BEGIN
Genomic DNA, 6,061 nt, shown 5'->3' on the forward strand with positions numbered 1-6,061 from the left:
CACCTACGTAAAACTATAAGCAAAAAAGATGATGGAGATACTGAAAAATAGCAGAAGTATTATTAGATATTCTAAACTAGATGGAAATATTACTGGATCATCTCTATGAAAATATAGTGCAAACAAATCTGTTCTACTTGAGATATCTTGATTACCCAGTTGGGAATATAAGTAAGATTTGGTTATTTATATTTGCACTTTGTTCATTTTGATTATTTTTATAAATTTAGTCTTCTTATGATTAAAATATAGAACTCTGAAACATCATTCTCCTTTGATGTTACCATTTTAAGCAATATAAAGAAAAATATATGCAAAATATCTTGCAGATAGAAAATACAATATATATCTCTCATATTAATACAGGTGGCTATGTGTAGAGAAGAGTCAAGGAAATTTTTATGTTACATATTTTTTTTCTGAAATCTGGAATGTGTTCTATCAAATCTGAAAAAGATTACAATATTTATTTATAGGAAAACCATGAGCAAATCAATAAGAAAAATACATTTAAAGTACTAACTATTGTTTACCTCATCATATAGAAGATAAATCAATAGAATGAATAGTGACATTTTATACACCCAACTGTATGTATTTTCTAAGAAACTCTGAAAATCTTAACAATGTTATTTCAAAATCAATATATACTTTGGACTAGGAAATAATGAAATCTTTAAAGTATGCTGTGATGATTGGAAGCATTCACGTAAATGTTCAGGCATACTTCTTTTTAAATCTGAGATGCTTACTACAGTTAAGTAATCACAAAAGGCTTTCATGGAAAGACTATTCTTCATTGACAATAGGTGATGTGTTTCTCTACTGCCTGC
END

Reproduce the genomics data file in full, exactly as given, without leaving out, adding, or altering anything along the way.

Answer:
Genomic DNA, 6,061 nt, shown 5'->3' on the forward strand with positions numbered 1-6,061 from the left:
CACCTACGTAAAACTATAAGCAAAAAAGATGATGGAGATACTGAAAAATAGCAGAAGTATTATTAGATATTCTAAACTAGATGGAAATATTACTGGATCATCTCTATGAAAATATAGTGCAAACAAATCTGTTCTACTTGAGATATCTTGATTACCCAGTTGGGAATATAAGTAAGATTTGGTTATTTATATTTGCACTTTGTTCATTTTGATTATTTTTATAAATTTAGTCTTCTTATGATTAAAATATAGAACTCTGAAACATCATTCTCCTTTGATGTTACCATTTTAAGCAATATAAAGAAAAATATATGCAAAATATCTTGCAGATAGAAAATACAATATATATCTCTCATATTAATACAGGTGGCTATGTGTAGAGAAGAGTCAAGGAAATTTTTATGTTACATATTTTTTTTCTGAAATCTGGAATGTGTTCTATCAAATCTGAAAAAGATTACAATATTTATTTATAGGAAAACCATGAGCAAATCAATAAGAAAAATACATTTAAAGTACTAACTATTGTTTACCTCATCATATAGAAGATAAATCAATAGAATGAATAGTGACATTTTATACACCCAACTGTATGTATTTTCTAAGAAACTCTGAAAATCTTAACAATGTTATTTCAAAATCAATATATACTTTGGACTAGGAAATAATGAAATCTTTAAAGTATGCTGTGATGATTGGAAGCATTCACGTAAATGTTCAGGCATACTTCTTTTTAAATCTGAGATGCTTACTACAGTTAAGTAATCACAAAAGGCTTTCATGGAAAGACTATTCTTCATTGACAATAGGTGATGTGTTTCTCTACTGCCTGC